Fee Structure Trends: How Hedge Funds Use Flexibility to Attract Investors

If you meet someone who insists most hedge funds have a “2 and 20” structure, ask what car they drive, because it might be a time-traveling DeLorean that just arrived here from the ‘90s. There has been a notable shift in hedge fund fee arrangements.

Although 2% management fees and 20% performance fees served as the standard model for years, that’s changed since the 2008 financial crisis. Increased pressure to deliver double-digit returns that beat the market and a dramatic increase in the number of hedge funds during the past 25 years has intensified the competition for investor’s capital.

At STRAIT, we’ve observed fund managers responding to these industry dynamics with more flexibility in fee arrangements. They recognize that investors are looking for better value, in the form of fee models that align with their interests. Read on to discover the trends we see as investment managers adapt their fee structures to attract investor capital.

Management Fees: Market Share Increases for Funds Charging Below 1.5%  

Ever since the last financial crisis, more than a decade ago, we’ve watched investment managers step away from the traditional 2% management fee. That trend is reflected in a study by Eurekahedge. It shows that in 2008, the market share held by funds charging less than 1.5% was about 30%. By June 2019, the figure had jumped to about 55%.

This doesn’t mean management fees are in a race to the bottom. During that same period, there was a drop in the proportion of assets managed by funds charging at least 2% in management fees. From 2008 to June 2019, it declined from about 35% to about 28%, according to the Eurekahedge study.   

Management fees will vary based on factors like the complexity of the fund’s strategy and asset class liquidity. Here at STRAIT, we have witnessed fund managers charging up to a maximum management fee of 2% and tying the amount to the actual fund expenses.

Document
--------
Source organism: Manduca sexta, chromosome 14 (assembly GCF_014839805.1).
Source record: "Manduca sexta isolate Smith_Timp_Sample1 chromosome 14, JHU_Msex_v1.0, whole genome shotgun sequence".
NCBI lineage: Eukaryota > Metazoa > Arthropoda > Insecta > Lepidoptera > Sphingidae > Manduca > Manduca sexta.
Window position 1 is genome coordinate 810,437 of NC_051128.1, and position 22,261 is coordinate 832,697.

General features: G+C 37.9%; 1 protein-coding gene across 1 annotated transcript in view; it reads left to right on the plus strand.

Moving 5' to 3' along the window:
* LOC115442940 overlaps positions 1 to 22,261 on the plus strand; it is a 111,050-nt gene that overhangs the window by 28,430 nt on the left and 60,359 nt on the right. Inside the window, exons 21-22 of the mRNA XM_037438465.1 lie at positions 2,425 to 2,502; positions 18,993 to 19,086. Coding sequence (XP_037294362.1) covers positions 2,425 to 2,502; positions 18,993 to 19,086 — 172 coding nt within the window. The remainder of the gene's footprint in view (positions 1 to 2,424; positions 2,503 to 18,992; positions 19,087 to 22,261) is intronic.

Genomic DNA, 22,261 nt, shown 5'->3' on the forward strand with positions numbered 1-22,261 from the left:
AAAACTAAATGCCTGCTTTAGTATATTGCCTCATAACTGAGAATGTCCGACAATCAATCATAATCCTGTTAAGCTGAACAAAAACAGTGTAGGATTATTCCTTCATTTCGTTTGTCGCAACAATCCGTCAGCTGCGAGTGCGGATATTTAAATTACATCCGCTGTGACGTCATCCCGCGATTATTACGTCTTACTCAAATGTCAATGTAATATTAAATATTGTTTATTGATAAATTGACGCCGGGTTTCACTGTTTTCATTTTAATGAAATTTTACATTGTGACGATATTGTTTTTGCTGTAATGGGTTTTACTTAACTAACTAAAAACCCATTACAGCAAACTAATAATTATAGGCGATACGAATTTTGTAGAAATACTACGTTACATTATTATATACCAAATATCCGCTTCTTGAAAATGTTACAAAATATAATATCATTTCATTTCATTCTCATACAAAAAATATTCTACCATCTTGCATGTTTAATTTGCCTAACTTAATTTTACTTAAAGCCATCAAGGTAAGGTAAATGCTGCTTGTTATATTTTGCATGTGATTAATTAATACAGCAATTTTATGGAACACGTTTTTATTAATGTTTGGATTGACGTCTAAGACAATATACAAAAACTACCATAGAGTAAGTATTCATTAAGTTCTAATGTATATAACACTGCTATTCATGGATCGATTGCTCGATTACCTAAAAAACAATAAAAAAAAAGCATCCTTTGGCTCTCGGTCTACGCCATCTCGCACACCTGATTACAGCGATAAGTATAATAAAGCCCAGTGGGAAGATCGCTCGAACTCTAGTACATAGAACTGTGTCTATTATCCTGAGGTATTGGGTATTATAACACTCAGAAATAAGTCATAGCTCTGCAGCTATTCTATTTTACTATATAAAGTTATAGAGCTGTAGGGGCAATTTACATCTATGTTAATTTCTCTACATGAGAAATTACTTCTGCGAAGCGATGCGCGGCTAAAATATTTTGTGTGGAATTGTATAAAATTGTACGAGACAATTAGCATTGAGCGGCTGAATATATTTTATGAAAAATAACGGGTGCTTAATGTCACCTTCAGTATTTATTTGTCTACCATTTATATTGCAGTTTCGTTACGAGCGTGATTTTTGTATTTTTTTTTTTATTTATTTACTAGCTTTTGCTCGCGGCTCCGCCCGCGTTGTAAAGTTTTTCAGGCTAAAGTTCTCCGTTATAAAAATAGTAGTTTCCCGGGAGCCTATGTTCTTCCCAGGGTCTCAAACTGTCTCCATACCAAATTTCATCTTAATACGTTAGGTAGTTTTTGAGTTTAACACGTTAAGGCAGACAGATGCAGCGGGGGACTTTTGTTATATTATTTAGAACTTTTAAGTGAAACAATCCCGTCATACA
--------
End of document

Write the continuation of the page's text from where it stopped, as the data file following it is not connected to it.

Performance Fees: Market Share Grows Dramatically for Fund Managers Charging Below 20%

When hedge fund investors push back on fees, performance fees receive the most scrutiny.  Some funds use measures that help link the fund’s performance to the investment manager’s compensation to offer investors protection. There are two common methods for this purpose:

  • Hurdle Rate: The minimum gains the fund manager must return before a performance fee is charged;
  • High-Water Mark: This is based on the peak value of a fund’s net asset value over a period of time. Performance fees are then charged on the gain, which exceeds the high-water mark.

When it comes to demand for lower performance fees, new funds face extra pressure, because they must convince investors to take a chance on them. As investors push back on those fees, many funds have obliged. For fund managers charging performance fees below 20%, market share more than doubled during the past decade — from 16.3% of the industry assets by the end of 2008 to 41.3% in June 2019, according to the Eurekahedge study.

That said, a significant portion of the hedge fund industry has resisted this fee-lowering trend, based on the Eurekahedge study. As of June 2019, 58.7% of the global hedge fund industry AUM was managed by funds charging at least 20% performance fees.

Here at STRAIT, a common trend we’ve noticed is the use of a Graduated Performance Fee. This fee structure is characterized by fees that change based on returns of the partnership. It’s typically calculated on gross returns and often incorporates a hurdle rate. To help illustrate how this works, here's an example:

  • Returns up to 20% will be charged a 20% performance fee
  • Returns of 20% - 40% will be charged a 25% performance fee
  • Returns 40% - 50% will be charged a 35% performance fee
  • Returns greater than 50% will be charged a 40% performance fee

Additional Flexibility to Entice Investors: Founder Class, Asset Aggregation, Longer Lock-Ups

To entice investors, hedge fund managers are thinking beyond the basics of performance fees and management fees. Consider these creative arrangements that some funds are exploring:

  • Founder Class: This approach is offered by emerging hedge fund managers. Founder Class investors typically pay a 25% to 50% lower performance fee than other classes in the fund until the fund reaches a certain asset size or an agreed upon period of time has elapsed.
  • Asset Aggregation: Many outsourced CIOs, consulting firms, and multi-family offices offer a “recommended” list of hedge funds that their clients invest in directly. In recent years, these firms have been negotiating fee discounts based on aggregate assets invested across their client base.
  • Longer Lock-Ups: In exchange for reduced fees, an investor may agree to a longer lock-up period.

Creativity: The Competitive Edge

As competition for capital continues to intensify, fee structures have evolved into something much more nuanced than the standard 2 and 20.  Hedge fund managers are shifting away from one-size-fits-all structures, and instead, they’re emphasizing customized, flexible arrangements that are aligned with investors’ interests.

Creative fee structures can help attract investors, but the additional complexity can also bring operational burdens.  Reach out to a member of the STRAIT team to learn how we can help your fund navigate fee structure changes.